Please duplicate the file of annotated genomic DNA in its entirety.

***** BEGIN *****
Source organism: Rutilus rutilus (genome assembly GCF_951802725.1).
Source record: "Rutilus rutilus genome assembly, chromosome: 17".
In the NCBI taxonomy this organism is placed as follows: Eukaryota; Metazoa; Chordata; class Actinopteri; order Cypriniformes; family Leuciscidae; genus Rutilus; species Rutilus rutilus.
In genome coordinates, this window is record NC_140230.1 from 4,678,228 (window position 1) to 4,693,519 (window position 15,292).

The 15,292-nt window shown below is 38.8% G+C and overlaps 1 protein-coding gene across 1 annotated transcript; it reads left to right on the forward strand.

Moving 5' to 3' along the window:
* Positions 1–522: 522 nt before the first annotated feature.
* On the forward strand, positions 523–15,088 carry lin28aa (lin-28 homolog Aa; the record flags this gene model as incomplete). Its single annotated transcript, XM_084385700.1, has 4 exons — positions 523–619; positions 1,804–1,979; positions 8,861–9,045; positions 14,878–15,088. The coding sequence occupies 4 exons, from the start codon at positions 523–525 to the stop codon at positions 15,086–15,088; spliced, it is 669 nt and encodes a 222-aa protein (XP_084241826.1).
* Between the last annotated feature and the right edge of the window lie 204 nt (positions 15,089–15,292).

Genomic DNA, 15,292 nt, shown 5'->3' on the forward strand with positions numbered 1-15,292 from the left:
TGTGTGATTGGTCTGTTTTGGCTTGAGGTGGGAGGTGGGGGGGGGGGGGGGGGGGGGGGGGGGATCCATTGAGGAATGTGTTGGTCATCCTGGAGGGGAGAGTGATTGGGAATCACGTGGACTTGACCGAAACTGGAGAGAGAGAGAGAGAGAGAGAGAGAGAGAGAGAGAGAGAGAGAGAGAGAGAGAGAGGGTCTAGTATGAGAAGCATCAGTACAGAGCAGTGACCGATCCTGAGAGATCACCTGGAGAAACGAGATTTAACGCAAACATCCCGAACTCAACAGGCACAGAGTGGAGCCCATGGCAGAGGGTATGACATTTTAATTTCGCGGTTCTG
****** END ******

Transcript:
Source organism: Rutilus rutilus (genome assembly GCF_951802725.1).
Source record: "Rutilus rutilus genome assembly, chromosome: 17".
In the NCBI taxonomy this organism is placed as follows: Eukaryota; Metazoa; Chordata; class Actinopteri; order Cypriniformes; family Leuciscidae; genus Rutilus; species Rutilus rutilus.
In genome coordinates, this window is record NC_140230.1 from 4,678,228 (window position 1) to 4,693,519 (window position 15,292).

The 15,292-nt window shown below is 38.8% G+C and overlaps 1 protein-coding gene across 1 annotated transcript; it reads left to right on the forward strand.

Moving 5' to 3' along the window:
* Positions 1–522: 522 nt before the first annotated feature.
* On the forward strand, positions 523–15,088 carry lin28aa (lin-28 homolog Aa; the record flags this gene model as incomplete). Its single annotated transcript, XM_084385700.1, has 4 exons — positions 523–619; positions 1,804–1,979; positions 8,861–9,045; positions 14,878–15,088. The coding sequence occupies 4 exons, from the start codon at positions 523–525 to the stop codon at positions 15,086–15,088; spliced, it is 669 nt and encodes a 222-aa protein (XP_084241826.1).
* Between the last annotated feature and the right edge of the window lie 204 nt (positions 15,089–15,292).

Genomic DNA, 15,292 nt, shown 5'->3' on the forward strand with positions numbered 1-15,292 from the left:
TGTGTGATTGGTCTGTTTTGGCTTGAGGTGGGAGGTGGGGGGGGGGGGGGGGGGGGGGGGGGGATCCATTGAGGAATGTGTTGGTCATCCTGGAGGGGAGAGTGATTGGGAATCACGTGGACTTGACCGAAACTGGAGAGAGAGAGAGAGAGAGAGAGAGAGAGAGAGAGAGAGAGAGAGAGAGAGAGAGAGGGTCTAGTATGAGAAGCATCAGTACAGAGCAGTGACCGATCCTGAGAGATCACCTGGAGAAACGAGATTTAACGCAAACATCCCGAACTCAACAGGCACAGAGTGGAGCCCATGGCAGAGGGTATGACATTTTAATTTCGCGGTTCTG